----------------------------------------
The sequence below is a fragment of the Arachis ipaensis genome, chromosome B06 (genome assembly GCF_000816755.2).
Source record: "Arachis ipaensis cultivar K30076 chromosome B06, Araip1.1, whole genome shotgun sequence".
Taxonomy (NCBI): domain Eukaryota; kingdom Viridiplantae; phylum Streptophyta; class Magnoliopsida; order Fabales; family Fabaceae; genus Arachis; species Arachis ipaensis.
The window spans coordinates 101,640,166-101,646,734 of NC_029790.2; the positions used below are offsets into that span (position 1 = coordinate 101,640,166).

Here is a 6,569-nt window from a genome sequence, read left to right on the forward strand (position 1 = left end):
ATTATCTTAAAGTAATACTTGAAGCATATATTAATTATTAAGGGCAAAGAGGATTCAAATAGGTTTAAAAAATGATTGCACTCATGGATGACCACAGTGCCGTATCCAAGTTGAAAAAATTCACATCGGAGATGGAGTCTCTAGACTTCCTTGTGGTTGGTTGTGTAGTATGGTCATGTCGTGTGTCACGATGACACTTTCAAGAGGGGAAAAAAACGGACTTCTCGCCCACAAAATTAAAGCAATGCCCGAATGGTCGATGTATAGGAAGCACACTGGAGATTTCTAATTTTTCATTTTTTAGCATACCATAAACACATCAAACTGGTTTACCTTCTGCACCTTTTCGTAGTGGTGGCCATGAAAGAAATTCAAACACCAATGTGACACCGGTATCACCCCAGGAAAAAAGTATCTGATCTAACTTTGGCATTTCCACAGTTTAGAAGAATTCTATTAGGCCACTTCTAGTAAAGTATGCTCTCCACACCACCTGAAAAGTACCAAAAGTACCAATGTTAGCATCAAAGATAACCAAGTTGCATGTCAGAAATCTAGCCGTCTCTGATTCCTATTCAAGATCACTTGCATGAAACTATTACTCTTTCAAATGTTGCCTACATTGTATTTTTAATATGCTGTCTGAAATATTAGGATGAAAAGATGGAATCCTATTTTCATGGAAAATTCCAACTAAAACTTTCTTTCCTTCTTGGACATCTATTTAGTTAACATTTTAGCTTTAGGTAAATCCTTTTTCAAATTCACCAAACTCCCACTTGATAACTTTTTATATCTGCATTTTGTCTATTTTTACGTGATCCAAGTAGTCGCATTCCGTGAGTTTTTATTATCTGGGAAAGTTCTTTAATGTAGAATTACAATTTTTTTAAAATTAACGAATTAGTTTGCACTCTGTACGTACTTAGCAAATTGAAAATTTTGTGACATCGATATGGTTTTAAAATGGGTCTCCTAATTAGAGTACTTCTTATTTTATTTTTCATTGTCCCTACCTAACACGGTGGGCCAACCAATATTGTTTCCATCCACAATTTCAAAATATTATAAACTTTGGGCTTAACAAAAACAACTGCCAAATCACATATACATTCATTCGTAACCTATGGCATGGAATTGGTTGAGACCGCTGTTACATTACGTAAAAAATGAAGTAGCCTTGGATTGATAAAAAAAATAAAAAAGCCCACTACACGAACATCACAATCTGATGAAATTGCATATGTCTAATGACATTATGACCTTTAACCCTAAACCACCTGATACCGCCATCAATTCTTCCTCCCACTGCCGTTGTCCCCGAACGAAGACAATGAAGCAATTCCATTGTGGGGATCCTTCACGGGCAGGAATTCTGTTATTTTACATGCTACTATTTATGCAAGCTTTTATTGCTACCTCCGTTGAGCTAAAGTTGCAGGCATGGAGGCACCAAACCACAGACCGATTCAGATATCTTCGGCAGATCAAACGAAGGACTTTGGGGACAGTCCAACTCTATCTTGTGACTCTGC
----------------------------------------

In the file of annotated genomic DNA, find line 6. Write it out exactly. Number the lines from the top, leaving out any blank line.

ATTATCTTAAAGTAATACTTGAAGCATATATTAATTATTAAGGGCAAAGAGGATTCAAATAGGTTTAAAAAATGATTGCACTCATGGATGACCACAGTGCCGTATCCAAGTTGAAAAAATTCACATCGGAGATGGAGTCTCTAGACTTCCTTGTGGTTGGTTGTGTAGTATGGTCATGTCGTGTGTCACGATGACACTTTCAAGAGGGGAAAAAAACGGACTTCTCGCCCACAAAATTAAAGCAATGCCCGAATGGTCGATGTATAGGAAGCACACTGGAGATTTCTAATTTTTCATTTTTTAGCATACCATAAACACATCAAACTGGTTTACCTTCTGCACCTTTTCGTAGTGGTGGCCATGAAAGAAATTCAAACACCAATGTGACACCGGTATCACCCCAGGAAAAAAGTATCTGATCTAACTTTGGCATTTCCACAGTTTAGAAGAATTCTATTAGGCCACTTCTAGTAAAGTATGCTCTCCACACCACCTGAAAAGTACCAAAAGTACCAATGTTAGCATCAAAGATAACCAAGTTGCATGTCAGAAATCTAGCCGTCTCTGATTCCTATTCAAGATCACTTGCATGAAACTATTACTCTTTCAAATGTTGCCTACATTGTATTTTTAATATGCTGTCTGAAATATTAGGATGAAAAGATGGAATCCTATTTTCATGGAAAATTCCAACTAAAACTTTCTTTCCTTCTTGGACATCTATTTAGTTAACATTTTAGCTTTAGGTAAATCCTTTTTCAAATTCACCAAACTCCCACTTGATAACTTTTTATATCTGCATTTTGTCTATTTTTACGTGATCCAAGTAGTCGCATTCCGTGAGTTTTTATTATCTGGGAAAGTTCTTTAATGTAGAATTACAATTTTTTTAAAATTAACGAATTAGTTTGCACTCTGTACGTACTTAGCAAATTGAAAATTTTGTGACATCGATATGGTTTTAAAATGGGTCTCCTAATTAGAGTACTTCTTATTTTATTTTTCATTGTCCCTACCTAACACGGTGGGCCAACCAATATTGTTTCCATCCACAATTTCAAAATATTATAAACTTTGGGCTTAACAAAAACAACTGCCAAATCACATATACATTCATTCGTAACCTATGGCATGGAATTGGTTGAGACCGCTGTTACATTACGTAAAAAATGAAGTAGCCTTGGATTGATAAAAAAAATAAAAAAGCCCACTACACGAACATCACAATCTGATGAAATTGCATATGTCTAATGACATTATGACCTTTAACCCTAAACCACCTGATACCGCCATCAATTCTTCCTCCCACTGCCGTTGTCCCCGAACGAAGACAATGAAGCAATTCCATTGTGGGGATCCTTCACGGGCAGGAATTCTGTTATTTTACATGCTACTATTTATGCAAGCTTTTATTGCTACCTCCGTTGAGCTAAAGTTGCAGGCATGGAGGCACCAAACCACAGACCGATTCAGATATCTTCGGCAGATCAAACGAAGGACTTTGGGGACAGTCCAACTCTATCTTGTGACTCTGC